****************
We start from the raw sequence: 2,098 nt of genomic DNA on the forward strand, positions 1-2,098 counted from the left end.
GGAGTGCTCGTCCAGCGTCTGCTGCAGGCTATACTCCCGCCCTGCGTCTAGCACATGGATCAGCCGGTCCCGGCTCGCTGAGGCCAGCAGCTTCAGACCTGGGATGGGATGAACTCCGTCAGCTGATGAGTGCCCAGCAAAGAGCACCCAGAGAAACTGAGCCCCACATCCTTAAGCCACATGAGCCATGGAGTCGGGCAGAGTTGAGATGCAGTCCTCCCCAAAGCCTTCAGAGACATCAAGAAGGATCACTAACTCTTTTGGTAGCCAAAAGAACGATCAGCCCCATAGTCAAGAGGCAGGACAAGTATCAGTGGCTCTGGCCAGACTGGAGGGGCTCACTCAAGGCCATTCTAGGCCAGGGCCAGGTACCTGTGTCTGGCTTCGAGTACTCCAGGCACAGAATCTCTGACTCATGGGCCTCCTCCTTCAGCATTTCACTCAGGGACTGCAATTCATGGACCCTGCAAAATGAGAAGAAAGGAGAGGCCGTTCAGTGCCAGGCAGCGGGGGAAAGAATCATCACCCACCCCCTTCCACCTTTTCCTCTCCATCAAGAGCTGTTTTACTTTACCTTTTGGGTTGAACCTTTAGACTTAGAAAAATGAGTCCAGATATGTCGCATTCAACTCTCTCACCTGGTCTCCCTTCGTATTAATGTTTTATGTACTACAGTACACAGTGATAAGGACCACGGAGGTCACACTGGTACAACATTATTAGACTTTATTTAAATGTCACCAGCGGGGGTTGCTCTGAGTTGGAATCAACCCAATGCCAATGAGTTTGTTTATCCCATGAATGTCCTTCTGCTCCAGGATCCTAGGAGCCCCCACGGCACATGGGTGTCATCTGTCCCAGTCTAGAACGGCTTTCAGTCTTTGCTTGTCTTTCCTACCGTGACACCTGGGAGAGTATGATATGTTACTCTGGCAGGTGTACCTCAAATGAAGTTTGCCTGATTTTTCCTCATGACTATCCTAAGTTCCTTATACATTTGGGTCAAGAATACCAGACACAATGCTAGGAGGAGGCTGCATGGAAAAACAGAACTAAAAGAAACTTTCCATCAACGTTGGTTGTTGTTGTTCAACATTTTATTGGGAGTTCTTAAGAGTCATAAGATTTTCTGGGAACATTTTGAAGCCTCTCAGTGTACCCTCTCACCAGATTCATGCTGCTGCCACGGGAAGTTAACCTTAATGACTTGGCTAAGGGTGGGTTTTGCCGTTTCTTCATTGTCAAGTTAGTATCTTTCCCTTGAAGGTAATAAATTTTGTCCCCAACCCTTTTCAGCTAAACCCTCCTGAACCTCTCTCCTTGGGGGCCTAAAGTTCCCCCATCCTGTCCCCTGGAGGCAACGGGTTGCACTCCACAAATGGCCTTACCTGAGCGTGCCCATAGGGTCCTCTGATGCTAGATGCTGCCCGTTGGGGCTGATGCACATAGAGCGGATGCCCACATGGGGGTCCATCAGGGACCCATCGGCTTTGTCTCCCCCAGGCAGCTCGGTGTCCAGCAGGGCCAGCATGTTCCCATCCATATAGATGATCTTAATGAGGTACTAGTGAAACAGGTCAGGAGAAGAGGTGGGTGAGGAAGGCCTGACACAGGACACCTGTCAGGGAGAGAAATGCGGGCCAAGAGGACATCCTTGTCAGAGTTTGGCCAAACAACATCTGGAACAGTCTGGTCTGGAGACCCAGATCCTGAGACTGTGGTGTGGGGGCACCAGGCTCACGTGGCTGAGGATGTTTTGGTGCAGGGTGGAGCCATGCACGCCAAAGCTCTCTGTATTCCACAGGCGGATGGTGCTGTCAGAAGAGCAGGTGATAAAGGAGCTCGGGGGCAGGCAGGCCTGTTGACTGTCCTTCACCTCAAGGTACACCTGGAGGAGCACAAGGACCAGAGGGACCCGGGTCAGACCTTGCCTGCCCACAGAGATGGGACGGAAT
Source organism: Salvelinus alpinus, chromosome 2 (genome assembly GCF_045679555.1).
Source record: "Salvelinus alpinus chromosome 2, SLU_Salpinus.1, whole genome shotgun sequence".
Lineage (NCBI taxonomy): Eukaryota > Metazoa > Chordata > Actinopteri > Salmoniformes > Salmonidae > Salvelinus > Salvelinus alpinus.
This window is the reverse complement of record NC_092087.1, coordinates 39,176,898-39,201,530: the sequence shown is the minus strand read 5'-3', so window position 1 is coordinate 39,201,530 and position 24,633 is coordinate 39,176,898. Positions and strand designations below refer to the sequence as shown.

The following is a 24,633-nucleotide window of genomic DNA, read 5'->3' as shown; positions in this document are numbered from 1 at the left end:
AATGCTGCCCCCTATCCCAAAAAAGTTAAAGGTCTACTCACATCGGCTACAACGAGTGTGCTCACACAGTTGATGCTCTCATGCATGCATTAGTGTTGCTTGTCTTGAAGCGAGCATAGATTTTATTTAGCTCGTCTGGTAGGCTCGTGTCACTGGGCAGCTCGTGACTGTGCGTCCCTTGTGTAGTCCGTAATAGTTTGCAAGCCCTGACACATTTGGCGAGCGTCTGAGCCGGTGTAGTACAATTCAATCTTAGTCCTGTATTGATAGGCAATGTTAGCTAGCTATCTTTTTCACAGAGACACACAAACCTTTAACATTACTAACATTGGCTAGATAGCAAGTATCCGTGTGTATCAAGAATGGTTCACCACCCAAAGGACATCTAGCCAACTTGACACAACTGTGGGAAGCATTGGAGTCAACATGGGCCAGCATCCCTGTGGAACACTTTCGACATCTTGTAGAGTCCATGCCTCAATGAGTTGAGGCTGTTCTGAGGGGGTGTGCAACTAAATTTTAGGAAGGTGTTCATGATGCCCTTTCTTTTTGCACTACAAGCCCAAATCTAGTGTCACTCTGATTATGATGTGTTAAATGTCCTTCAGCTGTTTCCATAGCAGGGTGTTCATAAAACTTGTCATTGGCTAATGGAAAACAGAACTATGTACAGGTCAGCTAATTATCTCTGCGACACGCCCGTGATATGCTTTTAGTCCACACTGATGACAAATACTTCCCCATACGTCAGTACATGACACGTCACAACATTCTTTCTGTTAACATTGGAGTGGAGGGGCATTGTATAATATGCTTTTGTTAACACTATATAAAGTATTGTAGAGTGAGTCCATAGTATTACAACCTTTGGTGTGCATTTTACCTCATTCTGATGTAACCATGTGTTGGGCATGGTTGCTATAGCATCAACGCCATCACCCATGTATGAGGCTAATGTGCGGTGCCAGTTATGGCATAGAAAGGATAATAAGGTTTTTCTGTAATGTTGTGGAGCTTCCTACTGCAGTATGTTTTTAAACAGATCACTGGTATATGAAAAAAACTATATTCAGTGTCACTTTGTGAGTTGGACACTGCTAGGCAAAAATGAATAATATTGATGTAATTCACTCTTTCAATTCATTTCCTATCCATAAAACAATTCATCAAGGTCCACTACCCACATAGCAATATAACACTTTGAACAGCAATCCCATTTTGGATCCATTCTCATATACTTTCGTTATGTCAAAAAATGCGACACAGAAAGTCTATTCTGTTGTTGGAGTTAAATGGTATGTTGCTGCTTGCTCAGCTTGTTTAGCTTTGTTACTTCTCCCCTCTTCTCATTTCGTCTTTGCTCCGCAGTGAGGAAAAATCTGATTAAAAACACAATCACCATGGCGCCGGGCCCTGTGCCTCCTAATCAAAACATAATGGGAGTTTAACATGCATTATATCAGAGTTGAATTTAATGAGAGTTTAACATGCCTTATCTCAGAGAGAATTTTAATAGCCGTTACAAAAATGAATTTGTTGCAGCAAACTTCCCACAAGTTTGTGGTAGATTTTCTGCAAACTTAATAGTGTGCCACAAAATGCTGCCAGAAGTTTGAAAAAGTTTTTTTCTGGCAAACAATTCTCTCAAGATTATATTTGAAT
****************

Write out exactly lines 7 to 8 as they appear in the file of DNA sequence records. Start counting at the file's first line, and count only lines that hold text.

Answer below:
The following is a 24,633-nucleotide window of genomic DNA, read 5'->3' as shown; positions in this document are numbered from 1 at the left end:
AATGCTGCCCCCTATCCCAAAAAAGTTAAAGGTCTACTCACATCGGCTACAACGAGTGTGCTCACACAGTTGATGCTCTCATGCATGCATTAGTGTTGCTTGTCTTGAAGCGAGCATAGATTTTATTTAGCTCGTCTGGTAGGCTCGTGTCACTGGGCAGCTCGTGACTGTGCGTCCCTTGTGTAGTCCGTAATAGTTTGCAAGCCCTGACACATTTGGCGAGCGTCTGAGCCGGTGTAGTACAATTCAATCTTAGTCCTGTATTGATAGGCAATGTTAGCTAGCTATCTTTTTCACAGAGACACACAAACCTTTAACATTACTAACATTGGCTAGATAGCAAGTATCCGTGTGTATCAAGAATGGTTCACCACCCAAAGGACATCTAGCCAACTTGACACAACTGTGGGAAGCATTGGAGTCAACATGGGCCAGCATCCCTGTGGAACACTTTCGACATCTTGTAGAGTCCATGCCTCAATGAGTTGAGGCTGTTCTGAGGGGGTGTGCAACTAAATTTTAGGAAGGTGTTCATGATGCCCTTTCTTTTTGCACTACAAGCCCAAATCTAGTGTCACTCTGATTATGATGTGTTAAATGTCCTTCAGCTGTTTCCATAGCAGGGTGTTCATAAAACTTGTCATTGGCTAATGGAAAACAGAACTATGTACAGGTCAGCTAATTATCTCTGCGACACGCCCGTGATATGCTTTTAGTCCACACTGATGACAAATACTTCCCCATACGTCAGTACATGACACGTCACAACATTCTTTCTGTTAACATTGGAGTGGAGGGGCATTGTATAATATGCTTTTGTTAACACTATATAAAGTATTGTAGAGTGAGTCCATAGTATTACAACCTTTGGTGTGCATTTTACCTCATTCTGATGTAACCATGTGTTGGGCATGGTTGCTATAGCATCAACGCCATCACCCATGTATGAGGCTAATGTGCGGTGCCAGTTATGGCATAGAAAGGATAATAAGGTTTTTCTGTAATGTTGTGGAGCTTCCTACTGCAGTATGTTTTTAAACAGATCACTGGTATATGAAAAAAACTATATTCAGTGTCACTTTGTGAGTTGGACACTGCTAGGCAAAAATGAATAATATTGATGTAATTCACTCTTTCAATTCATTTCCTATCCATAAAACAATTCATCAAGGTCCACTACCCACATAGCAATATAACACTTTGAACAGCAATCCCATTTTGGATCCATTCTCATATACTTTCGTTATGTCAAAAAATGCGACACAGAAAGTCTATTCTGTTGTTGGAGTTAAATGGTATGTTGCTGCTTGCTCAGCTTGTTTAGCTTTGTTACTTCTCCCCTCTTCTCATTTCGTCTTTGCTCCGCAGTGAGGAAAAATCTGATTAAAAACACAATCACCATGGCGCCGGGCCCTGTGCCTCCTAATCAAAACATAATGGGAGTTTAACATGCATTATATCAGAGTTGAATTTAATGAGAGTTTAACATGCCTTATCTCAGAGAGAATTTTAATAGCCGTTACAAAAATGAATTTGTTGCAGCAAACTTCCCACAAGTTTGTGGTAGATTTTCTGCAAACTTAATAGTGTGCCACAAAATGCTGCCAGAAGTTTGAAAAAGTTTTTTTCTGGCAAACAATTCTCTCAAGATTATATTTGAAT